LOVE Julian Cope..and that means virtually all his stuff, the pop, the utopian/dystopian, the folk, the Brain Donor'd metal via LAMF heavy meditations, and very much his instrumental ambient/kosmiche 'useful music' pieces that send you into theta space (or somewhere) but with a groove in their hearts. Even love ODIN the 72 minute vocal WAH mantra recorded in a cave. Sadly this companion piece....well, it's just so second rate for him, especially the first piece, which is much akin to static hiss. (this is sort of his metal-machine music). Piece 2 encroaches a little on the territory of his former instrumental berks werks...But this 'un..Well, for completists only..and I've just stopped being one.
I am a big fan of Julian Cope. I am a bigger fan of the man than of his music (if I am honest). I simply love the period in the 90s that included Peggy Suicide and Jehovahkill. I love those records more than almost any others. I love Cope's interests (passions) around history, and was never happier than when he was interviewed on Radio 4's PM as a bona fide expert on Neolithic Britain. I loved his lectures at the British Museum - surely the first time the BM had a lecturer in 6" platform boots and a yellow and blue painted face. I also love the fact that he keeps going, and is as passionate about music now as at any time in his life. I also love the fact that the rise of digital music has enabled him to keep creating material at a furious rate and releasing it. Cope is a national treasure, it's just that most of us don't realise.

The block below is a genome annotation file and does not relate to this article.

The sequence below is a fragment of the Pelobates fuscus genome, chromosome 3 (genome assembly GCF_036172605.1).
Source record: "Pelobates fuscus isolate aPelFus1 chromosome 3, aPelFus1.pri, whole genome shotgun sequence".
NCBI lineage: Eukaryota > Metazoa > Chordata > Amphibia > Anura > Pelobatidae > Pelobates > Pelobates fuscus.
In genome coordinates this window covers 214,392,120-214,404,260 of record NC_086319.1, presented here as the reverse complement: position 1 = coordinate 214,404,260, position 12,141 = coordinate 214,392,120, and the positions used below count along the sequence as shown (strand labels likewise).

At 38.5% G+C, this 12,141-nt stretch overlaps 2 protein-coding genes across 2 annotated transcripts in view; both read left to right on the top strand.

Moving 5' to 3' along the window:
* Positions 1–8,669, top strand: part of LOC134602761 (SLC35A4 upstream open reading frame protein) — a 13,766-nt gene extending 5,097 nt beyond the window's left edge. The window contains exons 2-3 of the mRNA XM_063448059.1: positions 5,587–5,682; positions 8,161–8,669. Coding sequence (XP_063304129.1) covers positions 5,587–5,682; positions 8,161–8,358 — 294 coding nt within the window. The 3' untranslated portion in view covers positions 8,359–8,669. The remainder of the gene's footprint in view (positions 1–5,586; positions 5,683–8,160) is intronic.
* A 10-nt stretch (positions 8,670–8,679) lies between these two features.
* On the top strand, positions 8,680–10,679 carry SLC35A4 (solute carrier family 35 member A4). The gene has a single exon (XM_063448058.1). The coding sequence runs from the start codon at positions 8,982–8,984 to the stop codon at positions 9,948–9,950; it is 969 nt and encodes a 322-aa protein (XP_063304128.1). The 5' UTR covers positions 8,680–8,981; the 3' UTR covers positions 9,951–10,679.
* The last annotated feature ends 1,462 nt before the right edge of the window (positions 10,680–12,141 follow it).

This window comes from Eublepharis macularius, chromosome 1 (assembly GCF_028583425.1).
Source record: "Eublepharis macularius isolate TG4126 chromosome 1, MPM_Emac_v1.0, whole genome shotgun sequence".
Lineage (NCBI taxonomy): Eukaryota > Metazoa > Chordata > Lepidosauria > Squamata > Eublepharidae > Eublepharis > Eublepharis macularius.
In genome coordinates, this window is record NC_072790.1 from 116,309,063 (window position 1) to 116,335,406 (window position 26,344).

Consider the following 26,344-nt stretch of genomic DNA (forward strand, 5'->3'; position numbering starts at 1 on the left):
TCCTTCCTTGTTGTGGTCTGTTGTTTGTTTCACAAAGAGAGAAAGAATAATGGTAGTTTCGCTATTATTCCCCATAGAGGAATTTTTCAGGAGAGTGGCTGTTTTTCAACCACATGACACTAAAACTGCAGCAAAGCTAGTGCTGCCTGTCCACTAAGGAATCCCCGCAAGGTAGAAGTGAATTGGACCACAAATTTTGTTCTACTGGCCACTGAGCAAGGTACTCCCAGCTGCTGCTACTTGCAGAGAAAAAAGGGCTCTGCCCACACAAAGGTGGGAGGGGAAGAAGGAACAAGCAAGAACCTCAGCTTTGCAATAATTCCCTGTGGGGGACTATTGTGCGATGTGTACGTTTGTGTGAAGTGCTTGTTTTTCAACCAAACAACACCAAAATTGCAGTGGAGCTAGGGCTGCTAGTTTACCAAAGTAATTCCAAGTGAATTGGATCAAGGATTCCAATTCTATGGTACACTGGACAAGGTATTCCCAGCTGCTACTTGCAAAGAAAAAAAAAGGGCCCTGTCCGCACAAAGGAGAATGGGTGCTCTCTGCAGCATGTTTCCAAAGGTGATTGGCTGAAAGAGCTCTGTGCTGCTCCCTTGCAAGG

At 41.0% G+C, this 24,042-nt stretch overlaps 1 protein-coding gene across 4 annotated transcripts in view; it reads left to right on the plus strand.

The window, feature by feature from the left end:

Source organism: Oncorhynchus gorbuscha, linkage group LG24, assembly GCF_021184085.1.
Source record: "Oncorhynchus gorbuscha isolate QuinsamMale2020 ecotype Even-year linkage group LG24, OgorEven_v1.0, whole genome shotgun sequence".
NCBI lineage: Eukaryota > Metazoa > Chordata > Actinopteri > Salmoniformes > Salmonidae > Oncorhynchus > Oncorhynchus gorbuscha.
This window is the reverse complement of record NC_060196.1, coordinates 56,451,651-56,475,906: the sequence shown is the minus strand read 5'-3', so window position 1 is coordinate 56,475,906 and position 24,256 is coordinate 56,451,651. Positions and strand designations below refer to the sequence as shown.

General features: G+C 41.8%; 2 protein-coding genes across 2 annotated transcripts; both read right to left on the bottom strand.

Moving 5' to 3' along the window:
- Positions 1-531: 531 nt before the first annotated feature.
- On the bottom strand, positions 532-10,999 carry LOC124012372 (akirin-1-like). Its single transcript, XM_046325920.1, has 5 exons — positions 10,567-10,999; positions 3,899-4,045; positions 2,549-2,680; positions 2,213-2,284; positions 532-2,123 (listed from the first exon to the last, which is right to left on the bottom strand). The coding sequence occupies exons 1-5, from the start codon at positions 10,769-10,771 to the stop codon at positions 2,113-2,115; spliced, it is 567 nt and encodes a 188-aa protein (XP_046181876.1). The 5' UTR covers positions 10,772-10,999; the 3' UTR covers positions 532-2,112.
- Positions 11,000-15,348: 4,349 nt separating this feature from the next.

As he has aged, his already catholic tastes have broadened. I wasn't much into his metal phase. But now he is publishing pretty much anything he has. Sometimes this works. Sometimes it doesn't.
This album is a game of two halves. The first half sounds like this: imagine you were fighting at Stalingrad, and are sheltering in the freezing cold inside a bombed out factory. The fighting around you has stopped and there is silence. BUT all you can hear is a huge space battle taking place over Moscow. Occasionally, a stone falls down and clatters through some pipework. But mostly you can hear the space battle from a thousand miles away. That's the first 34 minutes of this.
The second half is much more open, and ambient. It's washes of sound, church bells and the sort of thing you'd expect to find if they slowed down the theme tune to Antiques Roadshow by 800 times. It's much better than the first half. Much much better.
But, overall, this is basically disappointing. I love Cope. I am a huge fan. And I absolutely LOVE his Odin ([...] which is basically another album of ambient washes of noise. But this isn't for me. Fortunately, Amazon had a deal on and I paid 99p for it. Sad to say, it's not worth more. But you should buy it anyway, as Cope is fabulous. Long may he continue and long may he publish his notebooks. Because, let's be honest, that's what he's doing here with Woden.